Charleston motorcycle helmet laws do impact the amount of compensation a victim could recover. Whether a victim used or chose not to wear one could determine the percentage of shared fault or negate financial recovery altogether.
This is not ideal for victims like yourself. To rebuke claims of comparative negligence, reach out to an experienced motorcycle accident attorney.
Helmet Requirements for Motorcyclists
In Charleston and South Carolina, motorcycle operators over the age of 21 are allowed to make their own decision about wearing a helmet. The law is ambivalent. Everyone is required to wear a seatbelt. Just because someone is 21, that should not mean they are not required to wear seatbelts any longer. In South Carolina, the powers that be decided that someone who is 21 does not have to wear a helmet.
The motorcyclist may be in an accident and die from head trauma or they have a traumatic brain injury where they lose the ability for their motor skills to operate their arms and their legs.
The rule in South Carolina is that when someone is under 21, they have to wear a helmet or they could be ticketed. They could be prosecuted criminally for not wearing a helmet. If they are 21 or older, they do not have to wear a helmet.
Should I Wear a Helmet Anyway?
It is always a good idea to wear a helmet from the perspective of safety whether someone is riding a bicycle, skateboard, or skiing down a mountain. Everyone understands a brain injury. With what is known about players in the NFL and soldiers who come back from Iraq, Afghanistan, and other foreign theaters of war with these brain injuries, the awareness of brain injury is so high. The understanding that a helmet is really the best protection is well-known. Anyone with common sense understands that wearing a helmet protects them and will lessen the impact of a head injury or avoid it altogether.
How Not Wearing Safety Gear Could Impact a Case
When someone is underage and they are not wearing a helmet in South Carolina, they violated one of the laws. It does not mean they cannot bring a case. It gives the defense an opportunity to say that this was a minor impact. If a helmet was worn, the defense could present an expert to testify to the likely damage.
If they are able to show the jury that wearing a helmet could have lessened or eliminated the damage, a jury decides whether they believe that testimony or not. The jury is left with the sound discretion to award what they think is fair based upon the facts of the case for both liability and damages. There is a very strong argument regarding the level of comparative fault on the part of the motorcycle driver under the age of 21 who did not follow the law by wearing the helmet, or even above 21 and older using common sense and wearing a helmet.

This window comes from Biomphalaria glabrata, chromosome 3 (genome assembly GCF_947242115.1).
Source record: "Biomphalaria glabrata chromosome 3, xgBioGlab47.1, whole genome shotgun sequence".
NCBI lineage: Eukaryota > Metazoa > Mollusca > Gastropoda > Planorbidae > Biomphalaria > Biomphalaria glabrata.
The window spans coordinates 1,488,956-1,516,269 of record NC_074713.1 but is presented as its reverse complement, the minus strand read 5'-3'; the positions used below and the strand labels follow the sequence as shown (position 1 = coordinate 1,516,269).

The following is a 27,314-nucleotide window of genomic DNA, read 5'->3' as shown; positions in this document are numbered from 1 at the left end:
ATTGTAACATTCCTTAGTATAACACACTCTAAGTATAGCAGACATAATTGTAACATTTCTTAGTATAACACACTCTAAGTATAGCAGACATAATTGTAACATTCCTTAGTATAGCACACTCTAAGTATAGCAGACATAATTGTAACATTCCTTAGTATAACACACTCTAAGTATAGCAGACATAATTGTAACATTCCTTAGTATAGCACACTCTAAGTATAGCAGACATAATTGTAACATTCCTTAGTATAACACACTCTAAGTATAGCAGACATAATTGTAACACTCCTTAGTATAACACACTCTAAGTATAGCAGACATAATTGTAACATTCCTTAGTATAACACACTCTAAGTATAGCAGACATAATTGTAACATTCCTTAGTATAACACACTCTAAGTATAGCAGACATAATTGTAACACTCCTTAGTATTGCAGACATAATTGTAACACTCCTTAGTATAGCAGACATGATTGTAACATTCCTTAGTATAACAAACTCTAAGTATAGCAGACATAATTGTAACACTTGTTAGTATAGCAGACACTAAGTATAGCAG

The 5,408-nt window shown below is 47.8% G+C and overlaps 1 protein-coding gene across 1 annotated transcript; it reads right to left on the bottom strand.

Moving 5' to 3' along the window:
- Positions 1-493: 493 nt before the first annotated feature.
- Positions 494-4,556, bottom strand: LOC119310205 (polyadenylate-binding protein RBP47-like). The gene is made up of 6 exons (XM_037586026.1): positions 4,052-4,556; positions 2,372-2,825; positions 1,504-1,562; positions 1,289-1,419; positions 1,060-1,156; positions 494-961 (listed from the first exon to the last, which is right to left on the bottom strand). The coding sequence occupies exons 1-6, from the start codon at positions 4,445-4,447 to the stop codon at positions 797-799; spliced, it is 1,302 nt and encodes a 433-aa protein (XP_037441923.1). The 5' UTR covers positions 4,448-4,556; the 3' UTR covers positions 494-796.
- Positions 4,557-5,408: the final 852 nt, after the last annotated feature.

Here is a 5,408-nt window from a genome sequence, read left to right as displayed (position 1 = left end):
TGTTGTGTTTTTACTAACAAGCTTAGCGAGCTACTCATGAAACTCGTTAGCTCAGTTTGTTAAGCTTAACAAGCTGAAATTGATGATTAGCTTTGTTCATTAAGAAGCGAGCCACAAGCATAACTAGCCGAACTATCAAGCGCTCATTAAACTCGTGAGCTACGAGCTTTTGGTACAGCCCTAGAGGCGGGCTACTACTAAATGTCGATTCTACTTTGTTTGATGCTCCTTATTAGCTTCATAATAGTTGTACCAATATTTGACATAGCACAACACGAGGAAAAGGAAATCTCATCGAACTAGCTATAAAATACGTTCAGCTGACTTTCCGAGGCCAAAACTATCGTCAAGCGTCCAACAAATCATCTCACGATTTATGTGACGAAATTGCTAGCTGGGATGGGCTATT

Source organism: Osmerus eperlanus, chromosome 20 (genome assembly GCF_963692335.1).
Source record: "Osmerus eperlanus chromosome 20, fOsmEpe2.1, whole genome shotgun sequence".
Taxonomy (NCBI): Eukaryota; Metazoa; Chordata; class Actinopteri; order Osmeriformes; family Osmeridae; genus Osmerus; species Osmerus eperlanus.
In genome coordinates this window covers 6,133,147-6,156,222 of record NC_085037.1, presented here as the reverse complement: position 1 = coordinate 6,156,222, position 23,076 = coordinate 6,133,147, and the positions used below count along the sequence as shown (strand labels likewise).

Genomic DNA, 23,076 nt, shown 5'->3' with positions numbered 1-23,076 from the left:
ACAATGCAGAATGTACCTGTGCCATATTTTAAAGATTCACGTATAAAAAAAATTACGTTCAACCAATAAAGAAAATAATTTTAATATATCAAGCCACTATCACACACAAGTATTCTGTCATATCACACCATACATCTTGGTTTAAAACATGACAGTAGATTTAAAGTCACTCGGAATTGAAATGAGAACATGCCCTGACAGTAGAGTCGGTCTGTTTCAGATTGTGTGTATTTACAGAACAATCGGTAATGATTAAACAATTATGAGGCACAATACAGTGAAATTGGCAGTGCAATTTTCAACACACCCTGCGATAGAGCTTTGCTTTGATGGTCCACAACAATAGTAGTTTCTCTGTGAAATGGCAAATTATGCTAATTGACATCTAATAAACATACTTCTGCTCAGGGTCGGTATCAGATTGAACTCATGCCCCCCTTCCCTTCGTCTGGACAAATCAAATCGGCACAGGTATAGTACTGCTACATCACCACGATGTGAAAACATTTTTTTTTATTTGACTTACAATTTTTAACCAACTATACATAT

Understanding Negligence and the Value of Recoverable Losses
After the Tort Reform Act in the early 2000s, the rules on comparative and contributory negligence in South Carolina changed dramatically. There is no one-size-fits-all for every type of case for medical malpractice, vehicle accidents, or worker’s compensation cases. It is important to contact an experienced lawyer to evaluate how these concepts apply to a specific case.
It is best to know that some concepts exist where the defense could claim that they may be right or wrong. They may or may not convince the jury, a commissioner, or a judge that they are right. The position may be taken that the injured party somehow caused or contributed to their accident.
Depending on the percentage of fault that is assigned to the injured party, it could seriously and dramatically affect the value of the case by reducing it by their percentage of fault. In some instances, the percentage of fault may act as a complete bar to them making any recovery in the case.
Understand More About Charleston Motorcycle Helmet Laws
While the law does not require motorcyclists over the age of 12 to wear a helmet, the lack of one during a wreck could affect a victims ability to recover compensation. Often, opposing parties argue that the accident was not so serious, but had the victim worn a helmet, he or she would have been fine.
While Charleston’s motorcycle helmet laws may seem antiquated, they are still applied to personal injury cases. To better your odds of favorable courtroom outcome, reach out to an attorney today.